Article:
Many families in the survey say they respect the decisions of families who made a different choice about the vaccine for themselves or their kids, and they wish the decision was not politicized.By Kristine Sorensen

PITTSBURGH (KDKA) – The CDC approved the COVID vaccine for kids over age 12 almost two months ago, but still, a lot fewer kids are being vaccinated than adults.

KDKA recently surveyed parents across the region to find out what played into their decision to get their kids vaccinated or not and to see what may happen when even younger kids can get the vaccine.

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It’s been a tough year for most kids: doing school at home, distancing from friends, activities canceled. Getting the COVID vaccine could change all of that, but many families worry it’s not safe.

In a KDKA News survey of almost 400 people across the region, we found 44% of parents say they’re definitely getting their kids ages 12 to 17 vaccinated. Ten percent decided not to vaccinate their kids, even though they were vaccinated themselves. And 42% of parents said neither they nor their kids are getting the vaccine.

Amy Miller and her 12 and 16-year-old sons from Apollo, Armstrong County all got the COVID Vaccine.

“My older son was born fairly premature, and so we have always trusted the science and our doctors to do what’s best for us and our children, and the fact that they recommended the vaccination, that was enough for us,” Miller said.

Miller’s parents also live with them in Armstrong County. Her reasons to vaccinate her kids mirror the top three reasons people in our survey chose to vaccinate their kids: to prevent their child from getting the virus, to avoid spreading coronavirus to adults and because they trust health officials’ recommendations.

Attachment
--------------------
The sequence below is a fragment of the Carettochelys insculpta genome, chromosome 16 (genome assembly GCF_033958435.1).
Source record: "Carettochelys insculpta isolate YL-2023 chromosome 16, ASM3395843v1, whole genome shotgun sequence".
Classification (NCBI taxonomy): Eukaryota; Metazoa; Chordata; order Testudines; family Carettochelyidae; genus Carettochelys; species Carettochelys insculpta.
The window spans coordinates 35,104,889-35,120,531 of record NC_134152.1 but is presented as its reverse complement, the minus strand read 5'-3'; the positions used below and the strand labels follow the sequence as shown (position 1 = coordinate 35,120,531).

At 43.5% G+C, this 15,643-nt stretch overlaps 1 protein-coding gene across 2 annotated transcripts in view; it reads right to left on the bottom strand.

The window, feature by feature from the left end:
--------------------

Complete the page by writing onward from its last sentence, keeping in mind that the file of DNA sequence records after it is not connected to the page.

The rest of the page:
Miller’s kids say they were OK getting the shot because they wanted to get back to a more normal life. Sixteen-year-old Tyler said, “I’ve been able to hang out with friends a lot more and not wearing a mask and stuff – it’s just been a relief.”

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We also found there are many reasons parents are choosing not to vaccinate their kids.

Sixty-two percent say they don’t trust the government telling them what to do with their family’s health, 57% worry about side effects and 56% cite that kids usually have only mild symptoms to illnesses. Almost half say the vaccine was developed too quickly, about a third say they’re not worried about COVID, and 8% say it’s for religious reasons.

Eugene Cawley and his wife and four kids from Allison Park are not getting the COVID vaccine. He fears the potential side effects from the vaccine are greater than his kids’ chance of becoming seriously ill from COVID.

“With the vaccine, with the latest news with the inflammation in the heart and stuff like that, I feel that it’s probably more dangerous than catching the corona right now,” Cawley said.

As for even younger kids, the vaccine is expected to be approved in the fall for those under 12, but our survey found only a third will immediately get it for those kids.

Another 14% said they would but will wait, and more than half will not get their younger kids vaccinated.

Many families in the survey say they respect the decisions of families who made a different choice about the vaccine for themselves or their kids, and they wish the decision was not politicized.

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Many vaccines are required for kids in public schools, but almost 60 percent of the families in our survey felt that schools should not mandate the COVID vaccine.

Kristine Sorensen